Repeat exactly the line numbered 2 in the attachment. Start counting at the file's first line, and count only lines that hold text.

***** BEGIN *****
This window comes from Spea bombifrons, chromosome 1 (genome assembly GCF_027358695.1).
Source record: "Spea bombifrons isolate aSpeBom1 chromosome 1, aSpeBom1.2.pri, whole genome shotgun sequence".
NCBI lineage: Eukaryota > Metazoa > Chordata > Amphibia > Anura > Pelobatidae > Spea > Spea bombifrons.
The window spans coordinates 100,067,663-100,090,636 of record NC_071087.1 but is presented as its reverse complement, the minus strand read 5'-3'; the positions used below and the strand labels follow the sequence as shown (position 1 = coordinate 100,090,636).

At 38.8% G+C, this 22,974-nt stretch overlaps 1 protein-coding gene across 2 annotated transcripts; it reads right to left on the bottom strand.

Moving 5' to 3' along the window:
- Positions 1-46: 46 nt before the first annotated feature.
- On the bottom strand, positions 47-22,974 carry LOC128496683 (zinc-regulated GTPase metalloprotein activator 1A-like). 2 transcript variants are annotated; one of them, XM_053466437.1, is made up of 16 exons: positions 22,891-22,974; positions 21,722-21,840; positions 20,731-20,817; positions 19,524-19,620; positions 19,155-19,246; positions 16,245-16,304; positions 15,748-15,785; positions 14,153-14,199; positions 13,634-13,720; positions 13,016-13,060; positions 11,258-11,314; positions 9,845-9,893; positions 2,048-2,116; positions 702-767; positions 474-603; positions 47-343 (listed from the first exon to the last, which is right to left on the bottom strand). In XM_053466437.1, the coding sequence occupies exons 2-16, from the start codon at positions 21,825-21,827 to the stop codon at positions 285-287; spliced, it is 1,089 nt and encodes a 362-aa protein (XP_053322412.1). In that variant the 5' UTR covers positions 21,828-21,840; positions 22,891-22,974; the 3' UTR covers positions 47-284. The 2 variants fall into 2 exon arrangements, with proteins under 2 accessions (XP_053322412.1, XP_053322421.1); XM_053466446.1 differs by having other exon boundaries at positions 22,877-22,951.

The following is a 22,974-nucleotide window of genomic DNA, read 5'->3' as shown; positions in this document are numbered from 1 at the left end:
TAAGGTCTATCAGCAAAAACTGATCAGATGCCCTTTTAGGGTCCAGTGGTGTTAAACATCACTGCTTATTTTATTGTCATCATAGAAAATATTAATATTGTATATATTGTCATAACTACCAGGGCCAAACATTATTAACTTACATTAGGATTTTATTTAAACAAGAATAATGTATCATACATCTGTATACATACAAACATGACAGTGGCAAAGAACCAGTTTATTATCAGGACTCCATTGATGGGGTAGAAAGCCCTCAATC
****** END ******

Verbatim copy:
Source record: "Spea bombifrons isolate aSpeBom1 chromosome 1, aSpeBom1.2.pri, whole genome shotgun sequence".